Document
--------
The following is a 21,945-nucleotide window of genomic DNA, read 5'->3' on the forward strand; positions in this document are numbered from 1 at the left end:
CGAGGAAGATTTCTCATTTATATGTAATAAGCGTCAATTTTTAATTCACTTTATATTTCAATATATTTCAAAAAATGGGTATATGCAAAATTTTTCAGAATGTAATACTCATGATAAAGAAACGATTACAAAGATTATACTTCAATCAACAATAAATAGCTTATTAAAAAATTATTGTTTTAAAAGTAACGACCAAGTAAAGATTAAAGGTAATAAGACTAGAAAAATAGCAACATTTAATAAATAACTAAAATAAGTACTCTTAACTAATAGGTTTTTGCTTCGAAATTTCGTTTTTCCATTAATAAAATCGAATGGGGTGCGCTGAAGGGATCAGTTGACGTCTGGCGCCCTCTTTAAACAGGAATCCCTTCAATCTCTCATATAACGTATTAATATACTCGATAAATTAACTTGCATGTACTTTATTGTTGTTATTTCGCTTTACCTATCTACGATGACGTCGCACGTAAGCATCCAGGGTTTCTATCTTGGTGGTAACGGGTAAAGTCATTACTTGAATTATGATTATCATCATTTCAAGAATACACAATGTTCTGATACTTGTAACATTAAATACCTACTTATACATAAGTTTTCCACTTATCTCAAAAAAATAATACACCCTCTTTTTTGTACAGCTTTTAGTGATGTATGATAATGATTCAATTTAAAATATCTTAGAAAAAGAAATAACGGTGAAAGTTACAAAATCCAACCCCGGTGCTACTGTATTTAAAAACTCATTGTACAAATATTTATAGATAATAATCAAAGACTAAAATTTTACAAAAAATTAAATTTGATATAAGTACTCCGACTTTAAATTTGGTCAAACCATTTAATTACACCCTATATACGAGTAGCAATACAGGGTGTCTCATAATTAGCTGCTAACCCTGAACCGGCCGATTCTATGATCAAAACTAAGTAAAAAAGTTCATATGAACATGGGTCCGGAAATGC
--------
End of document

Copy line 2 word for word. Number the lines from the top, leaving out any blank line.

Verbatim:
CGAGGAAGATTTCTCATTTATATGTAATAAGCGTCAATTTTTAATTCACTTTATATTTCAATATATTTCAAAAAATGGGTATATGCAAAATTTTTCAGAATGTAATACTCATGATAAAGAAACGATTACAAAGATTATACTTCAATCAACAATAAATAGCTTATTAAAAAATTATTGTTTTAAAAGTAACGACCAAGTAAAGATTAAAGGTAATAAGACTAGAAAAATAGCAACATTTAATAAATAACTAAAATAAGTACTCTTAACTAATAGGTTTTTGCTTCGAAATTTCGTTTTTCCATTAATAAAATCGAATGGGGTGCGCTGAAGGGATCAGTTGACGTCTGGCGCCCTCTTTAAACAGGAATCCCTTCAATCTCTCATATAACGTATTAATATACTCGATAAATTAACTTGCATGTACTTTATTGTTGTTATTTCGCTTTACCTATCTACGATGACGTCGCACGTAAGCATCCAGGGTTTCTATCTTGGTGGTAACGGGTAAAGTCATTACTTGAATTATGATTATCATCATTTCAAGAATACACAATGTTCTGATACTTGTAACATTAAATACCTACTTATACATAAGTTTTCCACTTATCTCAAAAAAATAATACACCCTCTTTTTTGTACAGCTTTTAGTGATGTATGATAATGATTCAATTTAAAATATCTTAGAAAAAGAAATAACGGTGAAAGTTACAAAATCCAACCCCGGTGCTACTGTATTTAAAAACTCATTGTACAAATATTTATAGATAATAATCAAAGACTAAAATTTTACAAAAAATTAAATTTGATATAAGTACTCCGACTTTAAATTTGGTCAAACCATTTAATTACACCCTATATACGAGTAGCAATACAGGGTGTCTCATAATTAGCTGCTAACCCTGAACCGGCCGATTCTATGATCAAAACTAAGTAAAAAAGTTCATATGAACATGGGTCCGGAAATGC